If you've ever had a teacher who affected your entire life, you'll understand how I feel about Jacquie Bell, my high school journalism teacher, who taught me the basics of journalism and inspired me to make that my life's vocation. We live in a day when the educational system seems in disarray and most teachers seem unappreciated, so I hope this encourages other teachers. I want you to know that you are influencing students, even if they never have a chance to write something like this to let the world know how much you mean to them.
Jacquie Story Bell died peacefully on Tuesday, Sept. 3, at age 91 in Lakeland, Florida. I had only reconnected with her a few years ago when she tracked me down and called my office. She had followed my career and wanted to see me. I took her to dinner twice, and we reminisced over copies of the student newspaper. I also gave her copies of Charisma and books I've published, including The Harbinger and God and Donald Trump. Four months ago, I took her on her last "date" to attend my 50th anniversary class reunion. That night, she was the center of attention, or should I say, the "bell(e) of the ball" (pun intended.)
Few readers have had the privilege of knowing her or appreciating her feisty personality. She was both religious and a little profane. Edgy and traditional. The 30-plus years she taught spanned from Lyndon Johnson's presidency to Bill Clinton's. As the classes got bigger and bigger, she taught at least 7,000 students over those years. Few of those students went into journalism or started their own publishing house as I did, but that's not the point. You couldn't be in Jacquie Bell's class and not be affected by her over-the-top personality, her love for learning, her love of her students and her love for life.
If it's true (as the book says) that "everything I learned I learned in kindergarten," then everything I learned about journalism I learned from Mrs. Bell in "Journalism I" class. I learned to get the facts right, to report both sides, to be fair and impartial and to spell everyone's name right. Those are things most in the media seem either to have forgotten or never learned.
My family had moved to Florida only a few years before from Iowa, so Southern culture was new to me. She used to delight in telling us students stories of how her grandfather was one of the early Lakeland settlers. Those were the days of segregation. My first integrated classes in Florida were while I was Mrs. Bell's student (as I was when Martin Luther King Jr. was assassinated.) The Vietnam War was raging, and there were riots in the streets. Those were difficult days. But in our high school paper, we reported who was on the honor roll, and what the football team and cheerleaders were doing.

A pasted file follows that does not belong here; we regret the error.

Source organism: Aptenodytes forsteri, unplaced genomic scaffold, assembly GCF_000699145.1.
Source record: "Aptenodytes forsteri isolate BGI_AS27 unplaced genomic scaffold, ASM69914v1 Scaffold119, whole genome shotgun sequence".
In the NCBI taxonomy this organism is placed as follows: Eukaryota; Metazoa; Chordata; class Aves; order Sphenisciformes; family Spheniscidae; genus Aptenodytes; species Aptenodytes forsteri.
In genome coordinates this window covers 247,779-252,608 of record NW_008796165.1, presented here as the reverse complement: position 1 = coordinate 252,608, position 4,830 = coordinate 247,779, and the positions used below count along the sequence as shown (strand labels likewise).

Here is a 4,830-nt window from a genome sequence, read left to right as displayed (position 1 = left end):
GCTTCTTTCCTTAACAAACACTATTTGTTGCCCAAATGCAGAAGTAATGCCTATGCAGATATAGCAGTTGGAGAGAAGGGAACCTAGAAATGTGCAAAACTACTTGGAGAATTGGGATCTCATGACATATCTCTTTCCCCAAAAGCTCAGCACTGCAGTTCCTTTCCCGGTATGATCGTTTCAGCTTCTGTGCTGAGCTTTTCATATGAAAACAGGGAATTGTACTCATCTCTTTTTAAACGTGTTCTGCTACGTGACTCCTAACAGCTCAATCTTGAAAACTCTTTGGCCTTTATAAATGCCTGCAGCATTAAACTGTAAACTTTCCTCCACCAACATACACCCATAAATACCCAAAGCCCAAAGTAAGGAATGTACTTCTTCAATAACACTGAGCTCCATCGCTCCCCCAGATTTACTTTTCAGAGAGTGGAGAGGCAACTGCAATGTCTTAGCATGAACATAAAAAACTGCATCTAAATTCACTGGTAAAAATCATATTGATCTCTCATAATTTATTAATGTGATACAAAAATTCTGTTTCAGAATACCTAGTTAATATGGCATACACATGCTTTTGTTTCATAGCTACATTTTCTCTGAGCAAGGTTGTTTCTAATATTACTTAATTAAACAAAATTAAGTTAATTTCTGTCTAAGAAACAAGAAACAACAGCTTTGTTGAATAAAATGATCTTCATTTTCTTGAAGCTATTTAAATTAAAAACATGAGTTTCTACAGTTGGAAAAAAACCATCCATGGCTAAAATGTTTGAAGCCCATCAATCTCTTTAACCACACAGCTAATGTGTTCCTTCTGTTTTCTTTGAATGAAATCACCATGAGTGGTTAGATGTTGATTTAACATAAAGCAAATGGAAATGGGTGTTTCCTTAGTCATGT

After graduating from Florida State University, she and her husband ran a newspaper in the Florida Panhandle. So unlike many teachers who never have real-life experience in what they teach, she knew all about putting out a newspaper. And she was good.
Mrs. Bell told stories of how an elderly aunt told her as a young girl to not let life pass her by with never really "living." So as a result, she learned to fly, which in the 1940s was unusual and still is. For a time, she was a swimmer/entertainer at Weeki Wachee Springs when it was an important tourist attraction before the days of Disney World—the creation of which was announced during the time she taught me.
At the time I was her student, I was unsure about the future, including what I would do with my life. Little did I know I'd end up majoring in journalism at the University of Florida and then getting my first job with the newspaper in Orlando. At age 24, I started Charisma magazine, which grew into Charisma Media and allowed me to travel the world, interview four U.S. presidents and speak at the United Nations. Mrs. Bell was especially proud I've written a couple of books about Donald Trump, whom she adored. When I last visited her at Lakeland Regional Health two weeks ago, I took her the manuscript for my new book God, Trump and the 2020 Election, which won't release until January 2020.
She lived on her own until the end. She didn't like going to doctors, so they never found the cancer that killed her. When they took her to assisted living, she kept demanding to go home. Now she is home—in heaven. Her faith was important to her. She used to talk about how in the 1940s, a young evangelist named Billy Graham was the speaker at a youth camp in the Poconos in Pennsylvania when she committed her life to Christ.
This article is my attempt to honor the life of a woman who influenced thousands of students, but none more than me. I doubt I'd have pursued journalism and publishing without her influence. I can see now that God used her to direct me to do His will for my life. I hope someday someone will say that I have had such a significant influence on their life.
And I hope my very personal tribute reminds you that whether we are a vocational teacher or not, we are all influencing people's lives every day. So we need to make our influence count for good and for God.
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